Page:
to Darius Brubeck’s official website.
Darius is an American jazz pianist, composer, author and former university professor (still active as an independent academic) residing in London. He leads The Darius Brubeck Quartet and tours annually with his brothers Chris and Dan in Brubecks Play Brubeck.
This website provides contacts, images and information for both groups and Darius himself.
Click on Bookings for contact information and downloadable images, band bios and stage plan.
Born in San Francisco, jazz pianist and composer Darius Brubeck grew up in the artistic milieu of his famous father Dave and has enjoyed a lifetime of varied international experience as band leader, composer, teacher and broadcaster. The Brubeck family moved to Connecticut where Darius attended high school and graduated cum laude from Wesleyan University where he studied ethnomusicology and history of religion. Much later he was awarded an M. Phil. by Nottingham University where he was a Visiting Fellow in Music.
After university Darius led his own groups, played with Don McLean, Larry Coryell and was ushered into the international jazz scene in the Seventies as a member of Two Generations of Brubeck and The New Brubeck Quartet (Dave, Darius, Chris and Dan Brubeck) under his father’s leadership. He moved to South Africa in 1983, where he initiated the first degree course in Jazz Studies offered by an African university, eventually founding the Centre for Jazz and Popular Music, at the University of KwaZulu-Natal where, as Professor of Jazz Studies, he taught until 2005. He has also served as a Fulbright visiting professor in Romania and Turkey.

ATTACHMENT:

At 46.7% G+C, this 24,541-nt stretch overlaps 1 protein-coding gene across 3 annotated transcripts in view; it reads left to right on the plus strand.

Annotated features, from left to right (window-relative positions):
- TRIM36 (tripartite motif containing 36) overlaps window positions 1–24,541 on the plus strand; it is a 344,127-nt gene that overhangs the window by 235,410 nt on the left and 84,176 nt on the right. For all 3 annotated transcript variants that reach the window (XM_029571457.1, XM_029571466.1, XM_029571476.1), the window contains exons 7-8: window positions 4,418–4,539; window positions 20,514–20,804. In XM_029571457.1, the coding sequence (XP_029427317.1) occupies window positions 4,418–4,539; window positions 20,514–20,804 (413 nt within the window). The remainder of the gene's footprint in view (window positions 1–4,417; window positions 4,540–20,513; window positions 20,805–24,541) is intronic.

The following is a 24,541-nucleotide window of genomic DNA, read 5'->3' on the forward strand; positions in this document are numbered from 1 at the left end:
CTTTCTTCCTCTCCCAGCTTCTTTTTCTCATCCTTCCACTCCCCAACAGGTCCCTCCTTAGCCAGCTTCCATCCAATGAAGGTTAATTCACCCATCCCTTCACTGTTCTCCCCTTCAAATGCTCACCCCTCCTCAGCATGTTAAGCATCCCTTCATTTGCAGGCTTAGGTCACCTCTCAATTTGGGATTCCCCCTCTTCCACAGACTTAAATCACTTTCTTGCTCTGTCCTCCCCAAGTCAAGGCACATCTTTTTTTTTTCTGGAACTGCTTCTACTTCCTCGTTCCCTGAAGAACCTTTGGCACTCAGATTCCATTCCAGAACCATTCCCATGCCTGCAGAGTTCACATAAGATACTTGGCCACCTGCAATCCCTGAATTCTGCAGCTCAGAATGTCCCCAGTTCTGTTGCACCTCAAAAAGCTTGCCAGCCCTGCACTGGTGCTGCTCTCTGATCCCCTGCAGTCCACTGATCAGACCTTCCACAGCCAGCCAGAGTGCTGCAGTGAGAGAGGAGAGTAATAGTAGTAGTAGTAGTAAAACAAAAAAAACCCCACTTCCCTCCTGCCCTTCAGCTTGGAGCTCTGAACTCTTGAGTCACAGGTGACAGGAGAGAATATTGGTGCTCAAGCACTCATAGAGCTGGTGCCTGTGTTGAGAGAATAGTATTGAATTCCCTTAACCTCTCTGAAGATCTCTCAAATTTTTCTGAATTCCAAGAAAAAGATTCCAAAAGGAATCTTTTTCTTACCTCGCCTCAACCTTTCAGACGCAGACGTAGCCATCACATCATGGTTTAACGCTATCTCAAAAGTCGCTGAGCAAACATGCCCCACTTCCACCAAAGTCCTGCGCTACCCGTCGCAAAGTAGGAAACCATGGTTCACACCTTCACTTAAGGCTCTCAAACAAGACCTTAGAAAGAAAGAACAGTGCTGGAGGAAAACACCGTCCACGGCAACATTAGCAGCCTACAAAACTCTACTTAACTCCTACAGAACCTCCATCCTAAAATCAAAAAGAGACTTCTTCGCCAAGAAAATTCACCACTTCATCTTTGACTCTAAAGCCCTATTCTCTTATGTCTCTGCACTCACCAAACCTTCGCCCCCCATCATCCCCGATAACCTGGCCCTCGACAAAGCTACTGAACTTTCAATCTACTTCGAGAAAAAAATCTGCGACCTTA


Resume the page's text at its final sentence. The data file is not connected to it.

In South Africa, Darius Brubeck and Afro Cool Concept, which featured some of the country’s premier musicians, played throughout southern Africa, Europe, and the USA. Brubeck also led other groups – representing his university and South Africa – and gave workshops and concerts in Europe and the UK, Turkey, Peru, Thailand and the USA. Using the band name, Gathering Forces for ‘world-music’ oriented concerts, Brubeck collaborated with virtuoso bansuri player, Deepak Ram.
Moving to the United Kingdom in 2006, Darius now leads the London based Darius Brubeck Quartet, which has become a successful and popular group in the UK and beyond. Since 2010 he has also toured with Brubecks Play Brubeck, appearing annually at Ronnie Scott’s.
In addition to writing for his own bands, Darius has composed and arranged across a range of styles from string trio to full orchestra. Concerts ,in the Nineties and subsequently, with the London Symphony Orchestra celebrating his father’s birthdays featured his orchestral arrangements. The Lincoln Center Jazz Orchestra commissioned Darius and Zim Ngqawana, to set extracts from speeches by Nelson Mandela and Desmond Tutu to music. These were read by Morgan Freeman with music performed by Wynton Marsalis and the LCJO at the New York premiere in 2004. In 2005, the Rockefeller Foundation awarded him a residency as a composer at the Bellagio Study and Conference Center in Italy. One of his pieces, ‘For Lydia’ was selected for the 2013-2014 Grade 5 Piano Syllabus by the Associated Board of Royal Schools of Music.
The Darius Brubeck Quartet, began 2015 with the launch of the favorably reviewed “Cathy’s Summer”. Throughout the year, especially last summer, the Quartet played in many parts of the United Kingdom, including some important jazz festivals like Marlborough, Scarborough and Cork. Their appearance at the Edinburgh Festival was broadcast live on BBC 3 and they also headlined at the Saarbrucken Jazz Festival in Germany. The repertoire embraces South African jazz, jazz standards, Dave Brubeck hits and primarily Darius’ own compositions. The Darius Brubeck Quartet will release a new CD in 2016 called “Years Ago”.
Darius and his wife/manager Catherine return to South Africa every year where he retains an honorary artist-in-residence status at the University of KwaZulu-Natal and they are writing a book about their jazz life in South Africa.
‘Darius, the eldest [of Dave Brubeck’s sons] and most visually like his father, plays stylish piano and knows the score.’ Jack Massarik, Evening Standard
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